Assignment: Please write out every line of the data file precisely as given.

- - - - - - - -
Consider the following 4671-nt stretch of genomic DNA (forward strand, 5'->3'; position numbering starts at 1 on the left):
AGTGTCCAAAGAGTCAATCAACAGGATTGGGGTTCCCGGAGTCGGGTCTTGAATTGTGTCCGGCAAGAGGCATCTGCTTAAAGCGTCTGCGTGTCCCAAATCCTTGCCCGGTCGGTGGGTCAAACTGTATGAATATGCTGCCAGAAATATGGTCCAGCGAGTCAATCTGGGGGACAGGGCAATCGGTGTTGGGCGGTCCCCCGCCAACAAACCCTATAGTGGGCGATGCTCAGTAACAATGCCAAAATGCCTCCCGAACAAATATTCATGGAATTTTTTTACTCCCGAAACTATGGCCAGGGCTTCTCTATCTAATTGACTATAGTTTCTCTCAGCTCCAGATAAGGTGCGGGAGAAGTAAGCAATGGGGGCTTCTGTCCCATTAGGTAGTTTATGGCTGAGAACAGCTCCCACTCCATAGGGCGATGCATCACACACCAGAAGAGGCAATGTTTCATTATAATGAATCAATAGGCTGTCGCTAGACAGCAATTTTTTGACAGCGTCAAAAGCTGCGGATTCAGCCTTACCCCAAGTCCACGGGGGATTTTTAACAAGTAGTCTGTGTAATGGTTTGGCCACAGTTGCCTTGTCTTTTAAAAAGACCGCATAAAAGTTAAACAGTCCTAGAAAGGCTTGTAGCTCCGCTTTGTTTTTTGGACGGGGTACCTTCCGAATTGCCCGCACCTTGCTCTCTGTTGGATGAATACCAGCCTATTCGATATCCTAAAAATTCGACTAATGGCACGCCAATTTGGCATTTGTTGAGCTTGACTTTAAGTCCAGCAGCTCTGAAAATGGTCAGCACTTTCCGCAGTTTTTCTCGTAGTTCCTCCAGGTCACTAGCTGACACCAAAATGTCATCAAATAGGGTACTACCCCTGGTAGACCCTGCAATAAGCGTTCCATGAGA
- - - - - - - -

Consider the following 4671-nt stretch of genomic DNA (forward strand, 5'->3'; position numbering starts at 1 on the left):
AGTGTCCAAAGAGTCAATCAACAGGATTGGGGTTCCCGGAGTCGGGTCTTGAATTGTGTCCGGCAAGAGGCATCTGCTTAAAGCGTCTGCGTGTCCCAAATCCTTGCCCGGTCGGTGGGTCAAACTGTATGAATATGCTGCCAGAAATATGGTCCAGCGAGTCAATCTGGGGGACAGGGCAATCGGTGTTGGGCGGTCCCCCGCCAACAAACCCTATAGTGGGCGATGCTCAGTAACAATGCCAAAATGCCTCCCGAACAAATATTCATGGAATTTTTTTACTCCCGAAACTATGGCCAGGGCTTCTCTATCTAATTGACTATAGTTTCTCTCAGCTCCAGATAAGGTGCGGGAGAAGTAAGCAATGGGGGCTTCTGTCCCATTAGGTAGTTTATGGCTGAGAACAGCTCCCACTCCATAGGGCGATGCATCACACACCAGAAGAGGCAATGTTTCATTATAATGAATCAATAGGCTGTCGCTAGACAGCAATTTTTTGACAGCGTCAAAAGCTGCGGATTCAGCCTTACCCCAAGTCCACGGGGGATTTTTAACAAGTAGTCTGTGTAATGGTTTGGCCACAGTTGCCTTGTCTTTTAAAAAGACCGCATAAAAGTTAAACAGTCCTAGAAAGGCTTGTAGCTCCGCTTTGTTTTTTGGACGGGGTACCTTCCGAATTGCCCGCACCTTGCTCTCTGTTGGATGAATACCAGCCTATTCGATATCCTAAAAATTCGACTAATGGCACGCCAATTTGGCATTTGTTGAGCTTGACTTTAAGTCCAGCAGCTCTGAAAATGGTCAGCACTTTCCGCAGTTTTTCTCGTAGTTCCTCCAGGTCACTAGCTGACACCAAAATGTCATCAAATAGGGTACTACCCCTGGTAGACCCTGCAATAAGCGTTCCATGAGA